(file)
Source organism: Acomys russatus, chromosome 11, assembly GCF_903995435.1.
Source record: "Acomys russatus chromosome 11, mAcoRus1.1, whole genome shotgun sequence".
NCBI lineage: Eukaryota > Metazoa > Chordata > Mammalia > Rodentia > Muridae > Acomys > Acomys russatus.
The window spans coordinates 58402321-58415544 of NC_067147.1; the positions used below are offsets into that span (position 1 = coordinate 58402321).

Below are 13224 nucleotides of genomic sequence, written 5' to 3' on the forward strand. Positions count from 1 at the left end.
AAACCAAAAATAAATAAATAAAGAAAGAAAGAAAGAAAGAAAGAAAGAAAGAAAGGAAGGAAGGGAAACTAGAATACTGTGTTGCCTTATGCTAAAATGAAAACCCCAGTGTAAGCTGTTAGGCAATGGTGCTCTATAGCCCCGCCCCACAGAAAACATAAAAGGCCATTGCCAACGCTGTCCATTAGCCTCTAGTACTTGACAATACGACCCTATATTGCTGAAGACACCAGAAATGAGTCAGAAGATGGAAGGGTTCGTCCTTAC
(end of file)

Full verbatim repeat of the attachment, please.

Source organism: Acomys russatus, chromosome 11, assembly GCF_903995435.1.
Source record: "Acomys russatus chromosome 11, mAcoRus1.1, whole genome shotgun sequence".
NCBI lineage: Eukaryota > Metazoa > Chordata > Mammalia > Rodentia > Muridae > Acomys > Acomys russatus.
The window spans coordinates 58402321-58415544 of NC_067147.1; the positions used below are offsets into that span (position 1 = coordinate 58402321).

Below are 13224 nucleotides of genomic sequence, written 5' to 3' on the forward strand. Positions count from 1 at the left end.
AAACCAAAAATAAATAAATAAAGAAAGAAAGAAAGAAAGAAAGAAAGAAAGAAAGGAAGGAAGGGAAACTAGAATACTGTGTTGCCTTATGCTAAAATGAAAACCCCAGTGTAAGCTGTTAGGCAATGGTGCTCTATAGCCCCGCCCCACAGAAAACATAAAAGGCCATTGCCAACGCTGTCCATTAGCCTCTAGTACTTGACAATACGACCCTATATTGCTGAAGACACCAGAAATGAGTCAGAAGATGGAAGGGTTCGTCCTTAC